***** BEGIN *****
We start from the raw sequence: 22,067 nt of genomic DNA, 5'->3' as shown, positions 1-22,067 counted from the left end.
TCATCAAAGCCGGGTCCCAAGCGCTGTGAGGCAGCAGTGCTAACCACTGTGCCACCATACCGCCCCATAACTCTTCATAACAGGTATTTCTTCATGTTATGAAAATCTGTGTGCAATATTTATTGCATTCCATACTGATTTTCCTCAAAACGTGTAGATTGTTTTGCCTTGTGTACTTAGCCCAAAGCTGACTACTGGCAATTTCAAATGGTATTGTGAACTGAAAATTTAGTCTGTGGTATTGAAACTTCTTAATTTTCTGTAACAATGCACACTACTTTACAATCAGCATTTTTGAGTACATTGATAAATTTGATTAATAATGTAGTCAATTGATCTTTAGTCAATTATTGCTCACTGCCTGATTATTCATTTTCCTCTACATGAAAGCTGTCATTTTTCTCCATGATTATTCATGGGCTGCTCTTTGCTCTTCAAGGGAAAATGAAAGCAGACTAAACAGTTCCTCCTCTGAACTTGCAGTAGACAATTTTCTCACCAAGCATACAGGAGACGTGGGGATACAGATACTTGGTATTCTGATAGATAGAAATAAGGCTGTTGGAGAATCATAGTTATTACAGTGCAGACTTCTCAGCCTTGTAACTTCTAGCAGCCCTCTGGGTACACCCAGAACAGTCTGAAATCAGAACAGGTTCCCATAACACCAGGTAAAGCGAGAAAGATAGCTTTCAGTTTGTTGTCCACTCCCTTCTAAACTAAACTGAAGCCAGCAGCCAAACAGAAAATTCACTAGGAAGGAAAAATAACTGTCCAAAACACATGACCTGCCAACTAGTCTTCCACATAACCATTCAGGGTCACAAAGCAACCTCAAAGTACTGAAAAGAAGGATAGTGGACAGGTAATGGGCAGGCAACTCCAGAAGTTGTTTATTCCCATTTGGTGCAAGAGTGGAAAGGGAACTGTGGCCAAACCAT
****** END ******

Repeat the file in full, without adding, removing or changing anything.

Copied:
We start from the raw sequence: 22,067 nt of genomic DNA, 5'->3' as shown, positions 1-22,067 counted from the left end.
TCATCAAAGCCGGGTCCCAAGCGCTGTGAGGCAGCAGTGCTAACCACTGTGCCACCATACCGCCCCATAACTCTTCATAACAGGTATTTCTTCATGTTATGAAAATCTGTGTGCAATATTTATTGCATTCCATACTGATTTTCCTCAAAACGTGTAGATTGTTTTGCCTTGTGTACTTAGCCCAAAGCTGACTACTGGCAATTTCAAATGGTATTGTGAACTGAAAATTTAGTCTGTGGTATTGAAACTTCTTAATTTTCTGTAACAATGCACACTACTTTACAATCAGCATTTTTGAGTACATTGATAAATTTGATTAATAATGTAGTCAATTGATCTTTAGTCAATTATTGCTCACTGCCTGATTATTCATTTTCCTCTACATGAAAGCTGTCATTTTTCTCCATGATTATTCATGGGCTGCTCTTTGCTCTTCAAGGGAAAATGAAAGCAGACTAAACAGTTCCTCCTCTGAACTTGCAGTAGACAATTTTCTCACCAAGCATACAGGAGACGTGGGGATACAGATACTTGGTATTCTGATAGATAGAAATAAGGCTGTTGGAGAATCATAGTTATTACAGTGCAGACTTCTCAGCCTTGTAACTTCTAGCAGCCCTCTGGGTACACCCAGAACAGTCTGAAATCAGAACAGGTTCCCATAACACCAGGTAAAGCGAGAAAGATAGCTTTCAGTTTGTTGTCCACTCCCTTCTAAACTAAACTGAAGCCAGCAGCCAAACAGAAAATTCACTAGGAAGGAAAAATAACTGTCCAAAACACATGACCTGCCAACTAGTCTTCCACATAACCATTCAGGGTCACAAAGCAACCTCAAAGTACTGAAAAGAAGGATAGTGGACAGGTAATGGGCAGGCAACTCCAGAAGTTGTTTATTCCCATTTGGTGCAAGAGTGGAAAGGGAACTGTGGCCAAACCAT